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- only 39% of checking accounts are free (meaning they don’t charge a monthly fee or have a minimum balance)
- the average ATM surcharge has risen to $2.50 on the ATM side and $1.50 on the customer’s bank side, to a total of $4.00 per withdrawal
Both of these articles make me cringe, but NOT because of what the banks are doing. Some people read these articles and think “those banks are totally dicking over their customers!” While a good knee jerk reaction, it’s wrong. Banks are businesses that must seek to maximize profits for their shareholders. So you can’t fault them for trying to make as much money as they can. When I look at these headlines I think: WHAT THE HELL ARE THE CUSTOMERS THINKING?!
A long, long, time ago, in a time called the 1980s, there was no Internet (okay sure there was ARPANET and such, but the average consumer did not have the access that we do today). In this dark era, you had to use a local bank or credit union. Maybe you could do some telephone banking and banking by post, but really it only made sense to bank locally.
Fast forward to the dystopian future, THE YEAR 2012! Now we have access to the Internet and Internet banking! You are no longer constrained by time or distance. Banking can be done online, over the phone, by mail, at ATMs, in grocery stores, in Wal*Mart. You no longer have to settle for crappy banking service or fees! Here are four banks that offer fee-free checking:
Ally Bank offers no minimum deposit, no monthly maintenance fees, free online and mobile banking, no ATM fees, and at home check depositing.
Has the military market cornered, for good reason. Refunds ATM fees up to $15 a month. Outstanding service and the first US bank to offer check deposit on mobile phones.
50,000 free ATMs. No monthly service fees. ATM fee refunds up to $20 per month. No minimum balance. A great option for the military and those who work with them.
Do you pay a fee to withdraw cash from an ATM? Does your bank CHARGE you to have access to YOUR money? WHY?! Why are you letting your bank siphon off your hard earned dollars in return for what?! Anytime you pay for a product or service you should get something in return. What are you getting in return for paying a checking “account service fee?” What are you getting for paying $4 to withdraw your cash from an ATM? Nothing. Nothing that you could get at any of these fee-free online checking accounts.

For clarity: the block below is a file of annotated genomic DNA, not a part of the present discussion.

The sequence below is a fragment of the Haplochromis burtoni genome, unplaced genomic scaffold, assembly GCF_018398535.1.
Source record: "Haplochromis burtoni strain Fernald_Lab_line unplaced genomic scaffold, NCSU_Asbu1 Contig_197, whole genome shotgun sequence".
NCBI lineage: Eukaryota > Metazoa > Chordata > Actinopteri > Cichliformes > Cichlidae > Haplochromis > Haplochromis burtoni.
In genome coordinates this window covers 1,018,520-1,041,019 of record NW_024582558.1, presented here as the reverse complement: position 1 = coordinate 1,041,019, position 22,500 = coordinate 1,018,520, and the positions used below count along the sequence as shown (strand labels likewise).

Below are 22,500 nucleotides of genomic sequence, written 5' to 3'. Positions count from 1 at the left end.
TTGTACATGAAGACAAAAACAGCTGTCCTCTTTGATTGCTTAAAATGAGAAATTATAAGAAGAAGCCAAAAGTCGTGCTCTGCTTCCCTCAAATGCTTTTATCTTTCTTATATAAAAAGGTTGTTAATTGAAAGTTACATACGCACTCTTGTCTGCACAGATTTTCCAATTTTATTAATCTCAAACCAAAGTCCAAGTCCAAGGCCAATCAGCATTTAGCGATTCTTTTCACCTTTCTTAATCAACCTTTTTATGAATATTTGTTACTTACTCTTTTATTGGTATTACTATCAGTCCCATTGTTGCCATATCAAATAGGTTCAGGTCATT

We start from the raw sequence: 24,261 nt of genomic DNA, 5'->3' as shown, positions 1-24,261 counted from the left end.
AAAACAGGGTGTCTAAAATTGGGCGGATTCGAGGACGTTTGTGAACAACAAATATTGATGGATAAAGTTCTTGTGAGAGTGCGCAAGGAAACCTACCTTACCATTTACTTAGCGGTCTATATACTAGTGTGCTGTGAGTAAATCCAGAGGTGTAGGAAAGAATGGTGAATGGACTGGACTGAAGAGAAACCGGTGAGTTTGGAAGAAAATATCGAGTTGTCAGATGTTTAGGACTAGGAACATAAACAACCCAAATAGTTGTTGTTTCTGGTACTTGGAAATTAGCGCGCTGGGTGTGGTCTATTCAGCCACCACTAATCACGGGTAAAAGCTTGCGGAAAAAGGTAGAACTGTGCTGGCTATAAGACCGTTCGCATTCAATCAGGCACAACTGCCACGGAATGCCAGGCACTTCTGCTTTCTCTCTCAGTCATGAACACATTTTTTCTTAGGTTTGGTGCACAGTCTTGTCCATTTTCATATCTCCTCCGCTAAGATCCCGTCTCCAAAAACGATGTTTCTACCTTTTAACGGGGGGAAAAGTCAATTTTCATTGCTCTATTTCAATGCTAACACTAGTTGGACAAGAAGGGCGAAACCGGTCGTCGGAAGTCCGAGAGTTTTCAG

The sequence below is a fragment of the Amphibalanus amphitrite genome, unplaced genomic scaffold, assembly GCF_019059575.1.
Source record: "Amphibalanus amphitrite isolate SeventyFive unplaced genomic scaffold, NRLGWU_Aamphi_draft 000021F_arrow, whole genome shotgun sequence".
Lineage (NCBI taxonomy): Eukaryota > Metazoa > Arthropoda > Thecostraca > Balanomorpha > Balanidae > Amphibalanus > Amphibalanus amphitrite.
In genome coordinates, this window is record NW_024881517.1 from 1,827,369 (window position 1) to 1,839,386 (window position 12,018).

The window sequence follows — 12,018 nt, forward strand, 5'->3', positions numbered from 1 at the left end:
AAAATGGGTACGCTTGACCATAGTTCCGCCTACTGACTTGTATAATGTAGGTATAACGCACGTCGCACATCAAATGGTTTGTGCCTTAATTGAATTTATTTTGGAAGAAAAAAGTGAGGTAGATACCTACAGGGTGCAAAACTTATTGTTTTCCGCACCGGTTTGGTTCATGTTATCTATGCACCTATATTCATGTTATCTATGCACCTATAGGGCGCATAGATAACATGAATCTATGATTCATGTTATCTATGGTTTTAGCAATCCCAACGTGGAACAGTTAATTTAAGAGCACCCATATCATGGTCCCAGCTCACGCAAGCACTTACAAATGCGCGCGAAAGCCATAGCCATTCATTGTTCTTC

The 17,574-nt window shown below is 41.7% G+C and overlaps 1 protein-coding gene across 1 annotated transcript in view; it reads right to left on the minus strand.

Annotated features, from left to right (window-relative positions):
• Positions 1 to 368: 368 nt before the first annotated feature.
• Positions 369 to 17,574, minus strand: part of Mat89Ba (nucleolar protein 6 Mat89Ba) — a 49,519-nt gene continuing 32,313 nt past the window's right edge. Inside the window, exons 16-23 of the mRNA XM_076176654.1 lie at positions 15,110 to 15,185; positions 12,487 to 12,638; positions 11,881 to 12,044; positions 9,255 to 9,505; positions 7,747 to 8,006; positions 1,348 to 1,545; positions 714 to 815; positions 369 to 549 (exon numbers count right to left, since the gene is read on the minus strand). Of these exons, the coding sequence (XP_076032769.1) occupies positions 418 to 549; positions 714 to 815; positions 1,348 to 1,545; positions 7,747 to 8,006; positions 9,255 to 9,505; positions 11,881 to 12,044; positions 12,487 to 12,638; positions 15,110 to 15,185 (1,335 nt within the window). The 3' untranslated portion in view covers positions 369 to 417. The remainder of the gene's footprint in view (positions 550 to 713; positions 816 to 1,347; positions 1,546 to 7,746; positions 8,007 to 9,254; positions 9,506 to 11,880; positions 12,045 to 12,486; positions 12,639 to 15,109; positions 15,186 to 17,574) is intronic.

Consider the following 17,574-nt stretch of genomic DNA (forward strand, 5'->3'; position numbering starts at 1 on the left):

If you’re afraid to make the jump to an online only bank, there are many local credit unions that offer no fee checking as well. You can find a good one nearest you on CU Lookup. Also, don’t be afraid of not having access to a physical bank account! I haven’t walked into a bank but twice in the last 6 years. With check depositing available on your phone or computer and cash available FOR FREE at your local ATM, there is no good reason to not jump into online banking.
When people are complacent with rising fees like this and don’t take the effort to switch banks, the banks that raise fees become more profitable. When people stop accepting lackluster service and fees to access their money, banks will realize that they can’t just make money from raising fees. This benefits consumers, creates more competition, and ultimately creates a better economy. This is an economy in which consumers can spend money on the things that actually bring them happiness, and NOT on ATM and checking account fees.
Okay, rant over. Phew.
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I have investment accounts all over the place. To keep track of all of them in one place I use Personal Capital. It combines all of my accounts, shows me where I may be overpaying in fees, and provides beautiful charts showing my overall asset allocation and performance.
I use Personal Capital to track my Roth and Traditional TSP, Vanguard IRAs, banking accounts, SDP, and my Betterment taxable account, all in one place. It's free, secure and presents me with a one-stop dashboard so I can see all my money on one site.
Read my full review of Personal Capital and see how easy it can be to manage your investments in one place. Trust me, once you try it, you'll love it.
P.S. - If you have over $100,000 of assets and a 401k, you really need to run the Personal Capital 401k Fee Analyzer.